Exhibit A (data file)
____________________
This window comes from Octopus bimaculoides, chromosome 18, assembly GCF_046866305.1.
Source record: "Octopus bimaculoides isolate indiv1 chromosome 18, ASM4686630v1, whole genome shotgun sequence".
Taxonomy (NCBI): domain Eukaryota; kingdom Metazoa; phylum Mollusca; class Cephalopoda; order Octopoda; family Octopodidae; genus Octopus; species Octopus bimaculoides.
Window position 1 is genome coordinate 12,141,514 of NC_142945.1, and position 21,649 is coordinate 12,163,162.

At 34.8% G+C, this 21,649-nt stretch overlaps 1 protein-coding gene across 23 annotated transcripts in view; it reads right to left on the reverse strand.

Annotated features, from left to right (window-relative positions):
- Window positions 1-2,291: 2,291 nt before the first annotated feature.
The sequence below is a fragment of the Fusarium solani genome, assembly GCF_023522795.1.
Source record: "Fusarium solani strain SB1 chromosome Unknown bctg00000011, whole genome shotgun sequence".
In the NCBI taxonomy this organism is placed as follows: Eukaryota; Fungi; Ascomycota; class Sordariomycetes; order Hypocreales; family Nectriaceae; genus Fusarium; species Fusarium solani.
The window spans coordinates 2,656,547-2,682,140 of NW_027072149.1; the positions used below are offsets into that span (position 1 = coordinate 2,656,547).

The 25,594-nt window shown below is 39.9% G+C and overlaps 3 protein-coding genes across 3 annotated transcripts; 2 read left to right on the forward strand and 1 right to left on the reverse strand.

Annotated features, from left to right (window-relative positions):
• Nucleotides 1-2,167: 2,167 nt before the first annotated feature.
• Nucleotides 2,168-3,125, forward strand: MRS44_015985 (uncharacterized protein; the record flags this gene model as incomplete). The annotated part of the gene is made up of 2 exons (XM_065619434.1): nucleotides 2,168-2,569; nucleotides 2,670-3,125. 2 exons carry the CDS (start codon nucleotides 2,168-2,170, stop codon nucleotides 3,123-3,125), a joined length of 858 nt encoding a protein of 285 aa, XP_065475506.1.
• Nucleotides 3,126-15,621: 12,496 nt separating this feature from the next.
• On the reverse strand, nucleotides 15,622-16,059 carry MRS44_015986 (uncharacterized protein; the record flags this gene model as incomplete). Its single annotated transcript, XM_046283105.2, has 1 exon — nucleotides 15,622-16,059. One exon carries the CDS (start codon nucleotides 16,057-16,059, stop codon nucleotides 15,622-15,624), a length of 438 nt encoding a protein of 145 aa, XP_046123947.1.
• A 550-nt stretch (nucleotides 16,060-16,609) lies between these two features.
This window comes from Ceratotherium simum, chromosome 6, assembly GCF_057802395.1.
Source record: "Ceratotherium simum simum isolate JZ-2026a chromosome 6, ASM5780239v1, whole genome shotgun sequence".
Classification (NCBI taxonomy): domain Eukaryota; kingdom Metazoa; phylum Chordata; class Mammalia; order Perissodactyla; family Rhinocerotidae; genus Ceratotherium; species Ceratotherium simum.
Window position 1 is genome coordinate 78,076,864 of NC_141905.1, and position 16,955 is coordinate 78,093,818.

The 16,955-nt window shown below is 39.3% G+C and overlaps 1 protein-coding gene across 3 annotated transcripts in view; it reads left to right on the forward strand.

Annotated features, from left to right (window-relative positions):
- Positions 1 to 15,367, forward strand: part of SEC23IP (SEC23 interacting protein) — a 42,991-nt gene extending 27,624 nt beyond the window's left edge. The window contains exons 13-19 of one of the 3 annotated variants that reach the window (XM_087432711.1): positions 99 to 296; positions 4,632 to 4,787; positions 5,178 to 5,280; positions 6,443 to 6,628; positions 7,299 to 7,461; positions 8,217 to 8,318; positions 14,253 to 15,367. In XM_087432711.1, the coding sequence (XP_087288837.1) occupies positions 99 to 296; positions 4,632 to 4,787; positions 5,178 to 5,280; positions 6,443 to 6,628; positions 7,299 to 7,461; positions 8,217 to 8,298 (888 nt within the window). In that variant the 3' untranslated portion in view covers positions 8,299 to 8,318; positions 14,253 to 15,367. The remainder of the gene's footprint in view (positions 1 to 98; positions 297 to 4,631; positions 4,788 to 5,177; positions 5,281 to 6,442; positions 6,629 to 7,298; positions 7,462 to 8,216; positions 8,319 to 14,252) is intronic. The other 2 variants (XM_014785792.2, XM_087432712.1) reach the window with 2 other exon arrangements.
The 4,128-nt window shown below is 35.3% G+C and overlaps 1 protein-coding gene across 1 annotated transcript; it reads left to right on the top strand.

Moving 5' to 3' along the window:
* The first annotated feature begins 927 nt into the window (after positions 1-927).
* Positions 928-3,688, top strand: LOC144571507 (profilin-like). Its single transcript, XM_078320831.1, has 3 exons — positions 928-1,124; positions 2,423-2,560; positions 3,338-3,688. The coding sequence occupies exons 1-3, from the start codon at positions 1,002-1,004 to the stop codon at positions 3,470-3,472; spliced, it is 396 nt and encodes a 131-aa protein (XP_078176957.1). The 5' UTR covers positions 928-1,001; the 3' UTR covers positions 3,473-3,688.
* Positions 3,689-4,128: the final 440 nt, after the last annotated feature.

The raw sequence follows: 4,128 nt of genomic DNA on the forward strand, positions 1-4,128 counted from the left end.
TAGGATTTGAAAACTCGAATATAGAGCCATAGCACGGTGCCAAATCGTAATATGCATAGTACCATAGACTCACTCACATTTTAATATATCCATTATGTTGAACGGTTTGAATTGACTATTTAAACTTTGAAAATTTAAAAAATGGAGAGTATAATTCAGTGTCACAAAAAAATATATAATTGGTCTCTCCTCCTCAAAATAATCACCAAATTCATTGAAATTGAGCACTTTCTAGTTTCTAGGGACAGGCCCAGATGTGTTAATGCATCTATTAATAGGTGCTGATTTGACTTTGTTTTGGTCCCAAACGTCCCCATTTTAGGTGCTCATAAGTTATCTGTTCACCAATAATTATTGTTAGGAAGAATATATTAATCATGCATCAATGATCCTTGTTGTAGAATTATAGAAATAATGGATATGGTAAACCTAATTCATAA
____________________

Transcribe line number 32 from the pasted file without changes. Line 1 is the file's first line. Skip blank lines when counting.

TAGGATTTGAAAACTCGAATATAGAGCCATAGCACGGTGCCAAATCGTAATATGCATAGTACCATAGACTCACTCACATTTTAATATATCCATTATGTTGAACGGTTTGAATTGACTATTTAAACTTTGAAAATTTAAAAAATGGAGAGTATAATTCAGTGTCACAAAAAAATATATAATTGGTCTCTCCTCCTCAAAATAATCACCAAATTCATTGAAATTGAGCACTTTCTAGTTTCTAGGGACAGGCCCAGATGTGTTAATGCATCTATTAATAGGTGCTGATTTGACTTTGTTTTGGTCCCAAACGTCCCCATTTTAGGTGCTCATAAGTTATCTGTTCACCAATAATTATTGTTAGGAAGAATATATTAATCATGCATCAATGATCCTTGTTGTAGAATTATAGAAATAATGGATATGGTAAACCTAATTCATAA